You are in control.

Even with a strong foundation, we may lose sight of the reasons why we started and become overpowered by the negative thoughts. We tell ourselves, “Ahhh I broke the chain, I messed up, I’m just going to give up.” And it serves us to give up because of the beliefs we hold. For example, you might believe giving up will be easier than developing the new habit. You might believe it will take much less time, effort and resources to simply give up. Or you might believe you cannot develop the habit because of a fault in you— you aren’t smart enough, capable, disciplined, etc. Without realizing it, the negative beliefs drain all the motivation right out of you. So how do we get rid of them? First you should adhere to this stoic truth: We cannot control anything beyond ourselves. Otherwise stated as, the only thing we can control is ourselves— our thoughts, our perceptions, or actions. This means we assign meaning to our actions, they do not have meaning in and of themselves. We are the ones telling ourselves that we failed to create the habit because of BLANK. We create the narrative. And if we create the narrative, then we can re-write it.

Try these re-writes when you start to feel discouraged.

Negative Beliefs

  • I’ll never get the hang of it.
  • I just can’t keep up with it.
  • Why even bother?
  • I lack the discipline to master this.


  • Never say never. I can keep trying.
  • I can start over as many times as necessary.
  • I started because of BLANK, and that’s why I’ll keep going.
  • Discipline is a learned skill, I can learn it.

Rebuild your motivation with positive reinforcement.

The psychologist Ivan Pavlov, introduced us to classical conditioning where something stimulating is paired with something neutral to produce an automatic response. For example, I associate the smell of sunscreen to going to the beach because they have been paired so many times together. Now whenever I smell sunscreen I get a small urge to be laying on the beach. The psychologist B.F Skinner, took it one step further and introduced the term positive reinforcement into the study of behavior. Positive reinforcement is a reward system where you take a desired action and then reward yourself for taking the action. You can use the same concepts of classical conditioning and positive reinforcement to develop your habit. For example, if you want to develop a reading habit, you might pair reading with your morning coffee (assuming you enjoy your morning coffee!). To make it a positive reinforcement, you can only drink your coffee once you read. Overtime, you reinforce the reading habit by rewarding yourself with coffee each time. This is something I use with my coaching clients— we pre-plan how they will celebrate after completing an action step towards their goal.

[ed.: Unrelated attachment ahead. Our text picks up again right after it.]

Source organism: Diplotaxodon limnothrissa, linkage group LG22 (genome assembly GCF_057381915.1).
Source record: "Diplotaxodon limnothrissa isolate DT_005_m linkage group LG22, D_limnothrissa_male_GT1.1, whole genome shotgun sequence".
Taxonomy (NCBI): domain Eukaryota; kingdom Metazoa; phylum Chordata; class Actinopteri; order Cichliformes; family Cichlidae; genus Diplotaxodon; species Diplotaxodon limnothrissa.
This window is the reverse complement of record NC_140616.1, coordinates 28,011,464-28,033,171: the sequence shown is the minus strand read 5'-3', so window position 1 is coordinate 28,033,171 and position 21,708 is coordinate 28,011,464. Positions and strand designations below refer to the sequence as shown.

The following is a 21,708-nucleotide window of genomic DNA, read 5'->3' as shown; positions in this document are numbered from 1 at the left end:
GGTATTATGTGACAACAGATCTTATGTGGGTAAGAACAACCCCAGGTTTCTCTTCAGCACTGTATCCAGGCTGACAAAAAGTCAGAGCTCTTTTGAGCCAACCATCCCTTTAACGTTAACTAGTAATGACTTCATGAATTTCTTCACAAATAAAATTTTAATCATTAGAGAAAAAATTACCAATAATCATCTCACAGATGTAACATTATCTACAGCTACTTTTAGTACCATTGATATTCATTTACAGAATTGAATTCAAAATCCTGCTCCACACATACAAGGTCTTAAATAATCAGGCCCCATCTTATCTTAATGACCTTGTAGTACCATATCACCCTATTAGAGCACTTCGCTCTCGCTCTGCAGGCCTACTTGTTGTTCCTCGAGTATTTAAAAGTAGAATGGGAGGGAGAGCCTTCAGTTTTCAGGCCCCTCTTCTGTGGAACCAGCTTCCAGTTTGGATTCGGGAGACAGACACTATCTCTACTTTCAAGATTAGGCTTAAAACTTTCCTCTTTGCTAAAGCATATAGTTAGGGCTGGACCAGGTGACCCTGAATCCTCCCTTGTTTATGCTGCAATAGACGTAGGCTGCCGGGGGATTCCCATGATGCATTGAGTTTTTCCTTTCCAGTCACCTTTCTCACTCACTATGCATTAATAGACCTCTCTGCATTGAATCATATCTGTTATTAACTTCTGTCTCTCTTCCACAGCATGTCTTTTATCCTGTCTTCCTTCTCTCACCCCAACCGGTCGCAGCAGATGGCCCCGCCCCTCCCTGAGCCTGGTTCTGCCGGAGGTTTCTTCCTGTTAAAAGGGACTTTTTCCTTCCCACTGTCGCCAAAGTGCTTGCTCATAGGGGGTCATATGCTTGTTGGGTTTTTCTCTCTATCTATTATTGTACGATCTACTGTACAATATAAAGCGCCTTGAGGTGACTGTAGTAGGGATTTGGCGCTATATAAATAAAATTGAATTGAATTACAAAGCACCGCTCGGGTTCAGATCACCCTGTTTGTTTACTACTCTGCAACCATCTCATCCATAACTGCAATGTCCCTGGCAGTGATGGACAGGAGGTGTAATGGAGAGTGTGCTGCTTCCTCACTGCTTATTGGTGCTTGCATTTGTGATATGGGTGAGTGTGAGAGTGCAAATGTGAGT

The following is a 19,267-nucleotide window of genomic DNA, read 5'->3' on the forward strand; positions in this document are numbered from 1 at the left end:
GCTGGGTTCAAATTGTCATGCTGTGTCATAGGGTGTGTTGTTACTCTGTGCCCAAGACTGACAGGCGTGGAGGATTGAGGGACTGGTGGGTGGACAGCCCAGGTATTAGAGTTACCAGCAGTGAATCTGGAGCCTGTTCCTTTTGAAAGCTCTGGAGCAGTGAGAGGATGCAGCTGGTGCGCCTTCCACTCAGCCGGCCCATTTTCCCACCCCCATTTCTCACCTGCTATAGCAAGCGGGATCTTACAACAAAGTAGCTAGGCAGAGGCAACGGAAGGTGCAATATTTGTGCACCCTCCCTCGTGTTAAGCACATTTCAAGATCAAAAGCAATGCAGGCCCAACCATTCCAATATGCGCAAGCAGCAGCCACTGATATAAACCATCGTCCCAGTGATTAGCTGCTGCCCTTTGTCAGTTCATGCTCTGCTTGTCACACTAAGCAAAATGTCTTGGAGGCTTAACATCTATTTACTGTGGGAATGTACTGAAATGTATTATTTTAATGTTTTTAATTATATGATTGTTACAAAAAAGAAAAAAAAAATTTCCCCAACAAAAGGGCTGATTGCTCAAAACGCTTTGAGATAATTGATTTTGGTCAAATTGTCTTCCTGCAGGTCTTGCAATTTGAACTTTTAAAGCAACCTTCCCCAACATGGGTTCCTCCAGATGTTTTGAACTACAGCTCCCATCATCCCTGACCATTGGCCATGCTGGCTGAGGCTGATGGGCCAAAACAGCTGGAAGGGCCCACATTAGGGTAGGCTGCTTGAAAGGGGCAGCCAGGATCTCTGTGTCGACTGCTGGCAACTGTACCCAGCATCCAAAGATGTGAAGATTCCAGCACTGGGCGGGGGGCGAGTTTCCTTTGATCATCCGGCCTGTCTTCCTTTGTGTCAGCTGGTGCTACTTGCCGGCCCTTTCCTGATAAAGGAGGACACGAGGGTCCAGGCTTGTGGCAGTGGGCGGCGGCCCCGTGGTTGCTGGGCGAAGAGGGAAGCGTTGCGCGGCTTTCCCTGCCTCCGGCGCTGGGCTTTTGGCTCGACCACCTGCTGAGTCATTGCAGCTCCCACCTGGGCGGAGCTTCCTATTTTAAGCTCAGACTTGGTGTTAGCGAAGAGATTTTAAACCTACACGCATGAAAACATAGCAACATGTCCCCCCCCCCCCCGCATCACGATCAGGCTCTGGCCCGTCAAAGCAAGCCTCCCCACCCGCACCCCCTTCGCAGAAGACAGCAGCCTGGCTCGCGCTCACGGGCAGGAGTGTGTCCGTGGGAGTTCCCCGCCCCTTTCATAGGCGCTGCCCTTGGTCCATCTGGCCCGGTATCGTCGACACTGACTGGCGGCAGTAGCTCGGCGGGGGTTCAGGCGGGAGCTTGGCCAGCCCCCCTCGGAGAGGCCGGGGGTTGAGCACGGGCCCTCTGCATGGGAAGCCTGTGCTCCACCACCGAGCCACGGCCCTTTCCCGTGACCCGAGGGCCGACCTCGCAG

In review

Forming a new habit only requires repetition. When you brake the chain of repetition, you can always start anew. Keep yourself motivated with a constant reminder of why you started in the first place. Help yourself break out of negative thoughts by re-writing the narrative in your head telling you that you should quit. Turn it into an automatic response by pairing the habit with a reward. And finally, if you need support, look to friends, family and loved ones to help you move forward.

Cat Marte is a Career and Success Coach who helps success driven people advance their careers and launch and grow their online businesses. Book your free introductory coaching call today.

Until just recently, negative thoughts were considered a good thing. You had to be on high alert— one eye open type of living to ensure your survival. Whether the enemy was a pack of wolves, a snow storm, an opposing klan, the black plaque, it just made more sense to hope for survival at best! Nowadays most of us aren’t facing such dire threats. In fact, most people live long and relatively comfortable lives these days (avg. life expectancy is 78 according to the U.S. Center for Disease Control and Prevention). Thanks to modern shelter, urbanization, modern medicine, among other factors, our negative thoughts just don’t hold the same utility they used to. Not only are they (mostly) obsolete, often times, negative thoughts are counterproductive to our wellbeing and act as a roadblock in our lives. Unfortunately for us, evolution is a slow and tedious process— meaning these thoughts aren’t going anywhere any time soon.

On the bright side, we can counterattack our negative thoughts and train ourselves to be more optimistic. One of my absolute favorites— the person who reinvigorated my love for Buddhism, mindfulness, and meditation— Dan Harris, talks about this strategic reprograming in his book, 10% Happier. In his podcast, of the same name, he dives deeper into this by interviewing master meditators, healers, scientists, professors, and others alike. This is where I stumbled upon the legendary Joseph Goldstein. Goldstein is the co-founder of the Insight Meditation Society and a master meditation teacher since 1974. A nasal-y voiced, original “JewBu,” Goldstein has taught countless meditation students countless lessons— here is the one that stood out.

Is this Useful?